I was one of the lucky attendees to get to know more about barefoot running.
Michael Sandler is a best-selling author, and an internationally recognized barefoot running and walking coach, teaching thousands of runners, walkers, and hikers of all abilities. He has coached athletes professionally for nearly 20 years. He was into cycling and speed skating before entering the sport of running. While training for a cross-country inline skating trip, Michael suffered a near-death accident which left him with a titanium femur and hip along 10 knee operations, no ACL, and an inch hip discrepancy. As former athlete, Michael was told that he could never run again. But Michael didn’t lose hope. He go on barefoot and feel the ground. He began to heal as he learned how to run light and free. He now runs pain free 10-
The operation he undergo
His Knee after 4 yrs. of operation
Co-Author Jessica Lee hates running. In 2007, she ran the Bolder Boulder 10K and felt crippled with knee pain after the first 3K. After this unpleasant experience, she decided to give up the sport and focus her athletic efforts into cycling. This lasted until she met Michael and became inspired to run again, finding a pain-free joyous experience in barefoot running.
Together, they co-founded the RunBare Company.
Get your copy!!!
Is Running Barefoot the Answer to Runner's Injury?
There has been a lot of debate about running barefoot. There has been a number of research studies that have compared running without shoes to shod running and have also compared heel strike running to forefoot running. All the studies actually showed was that they were different. None of the studies actually showed that one was better than the other. There is probably nothing wrong with running barefoot provided it is done carefully, adapted to slowly and used as part of a balanced training program.
Run 100 yards first to feel the ground, then 200 yards on your next run and continue increasing it until your legs are fully adapted.
According to Daniel Lieberman's Skeletal Biology Lab of Harvard University, they have been investigating the biomechanics of endurance running, comparing habitually barefoot runners with runners who normally run in modern running shoes with built-up heels, stiff soles and arch support.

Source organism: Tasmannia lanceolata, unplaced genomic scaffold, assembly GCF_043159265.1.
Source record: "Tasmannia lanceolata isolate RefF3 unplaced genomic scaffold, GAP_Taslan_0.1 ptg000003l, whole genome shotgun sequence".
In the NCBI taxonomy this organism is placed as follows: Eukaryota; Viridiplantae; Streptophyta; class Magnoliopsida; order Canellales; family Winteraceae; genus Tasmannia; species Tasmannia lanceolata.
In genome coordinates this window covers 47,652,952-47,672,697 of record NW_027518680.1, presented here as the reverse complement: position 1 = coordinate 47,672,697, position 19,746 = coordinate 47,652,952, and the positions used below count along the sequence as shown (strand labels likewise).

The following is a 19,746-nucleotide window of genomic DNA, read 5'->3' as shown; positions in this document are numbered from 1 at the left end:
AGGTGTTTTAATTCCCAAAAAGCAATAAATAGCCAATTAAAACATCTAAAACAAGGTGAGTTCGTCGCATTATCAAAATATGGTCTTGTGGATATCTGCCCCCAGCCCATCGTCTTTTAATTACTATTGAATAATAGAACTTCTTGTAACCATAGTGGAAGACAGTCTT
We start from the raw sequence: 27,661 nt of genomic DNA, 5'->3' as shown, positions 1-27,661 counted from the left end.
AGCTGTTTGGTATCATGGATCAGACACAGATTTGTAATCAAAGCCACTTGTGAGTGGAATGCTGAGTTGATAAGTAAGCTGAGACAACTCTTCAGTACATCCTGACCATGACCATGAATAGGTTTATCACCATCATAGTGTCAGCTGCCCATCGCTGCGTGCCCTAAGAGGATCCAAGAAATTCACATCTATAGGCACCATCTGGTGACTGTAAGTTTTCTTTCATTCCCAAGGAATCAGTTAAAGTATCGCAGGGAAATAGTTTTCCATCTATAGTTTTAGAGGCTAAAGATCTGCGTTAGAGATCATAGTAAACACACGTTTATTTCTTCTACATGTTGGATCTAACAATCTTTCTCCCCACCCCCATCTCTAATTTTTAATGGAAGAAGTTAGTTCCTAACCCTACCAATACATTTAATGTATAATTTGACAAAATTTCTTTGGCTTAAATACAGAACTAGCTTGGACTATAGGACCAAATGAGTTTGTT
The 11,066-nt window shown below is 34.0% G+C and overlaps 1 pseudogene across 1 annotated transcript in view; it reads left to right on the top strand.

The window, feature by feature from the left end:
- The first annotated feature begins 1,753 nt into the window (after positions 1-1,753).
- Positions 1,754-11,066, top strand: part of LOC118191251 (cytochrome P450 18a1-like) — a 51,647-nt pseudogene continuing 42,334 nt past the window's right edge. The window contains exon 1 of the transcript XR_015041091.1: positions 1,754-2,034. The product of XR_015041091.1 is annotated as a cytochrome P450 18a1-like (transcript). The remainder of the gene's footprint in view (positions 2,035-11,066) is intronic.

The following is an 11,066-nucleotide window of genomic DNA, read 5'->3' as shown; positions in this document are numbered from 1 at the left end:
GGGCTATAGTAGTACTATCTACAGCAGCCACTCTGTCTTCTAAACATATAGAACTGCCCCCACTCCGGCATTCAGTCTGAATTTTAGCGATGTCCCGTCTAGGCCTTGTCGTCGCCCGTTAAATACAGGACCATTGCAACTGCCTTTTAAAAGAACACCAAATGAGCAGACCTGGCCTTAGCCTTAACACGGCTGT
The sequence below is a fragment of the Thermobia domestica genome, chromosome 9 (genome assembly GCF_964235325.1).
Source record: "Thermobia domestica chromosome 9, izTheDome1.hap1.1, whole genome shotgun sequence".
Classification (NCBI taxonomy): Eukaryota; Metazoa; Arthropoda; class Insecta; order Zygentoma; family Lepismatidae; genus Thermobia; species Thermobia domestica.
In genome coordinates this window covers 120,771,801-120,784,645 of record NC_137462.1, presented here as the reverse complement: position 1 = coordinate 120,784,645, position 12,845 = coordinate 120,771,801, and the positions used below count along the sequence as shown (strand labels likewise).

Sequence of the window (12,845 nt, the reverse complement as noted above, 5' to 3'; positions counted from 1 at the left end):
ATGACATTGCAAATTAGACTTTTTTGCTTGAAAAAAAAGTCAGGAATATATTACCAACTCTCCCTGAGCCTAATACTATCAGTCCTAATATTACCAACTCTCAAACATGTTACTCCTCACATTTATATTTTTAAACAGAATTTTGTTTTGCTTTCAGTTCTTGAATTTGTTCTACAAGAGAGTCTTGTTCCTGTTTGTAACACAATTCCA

Their research asked how and why humans can and did run comfortably without modern running shoes. We tested and confirmed what many people knew already: that most experienced, habitually barefoot runners tend to avoid landing on the heel and instead land with a forefoot or midfoot strike. The bulk of our published research explores the collisional mechanics of different kinds of foot strikes. We show that most forefoot and some midfoot strikes (shod or barefoot) do not generate the sudden, large impact transients that occur when you heel strike (shod or barefoot). Consequently, runners who forefoot or midfoot strike do not need shoes with elevated cushioned heels to cope with these sudden, high transient forces that occur when you land on the ground. Therefore, barefoot and minimally shod people can run easily on the hardest surfaces in the world without discomfort from landing. If impact transient forces contribute to some forms of injury, then this style of running (shod or barefoot) might have some benefits, but that hypothesis remains to be tested.
Every runner is different. So, it is still with the runners to choose to run barefoot or not.
crawl your toes
strengthen your toes with golf ball
run like a child
Takbo.ph at the clinic
Choose your minimalist running gears!
Photo credit to - Doc Marvin Opulencia http://zmarvin.multiply.com/; Takbo.ph and Barefoot Inc.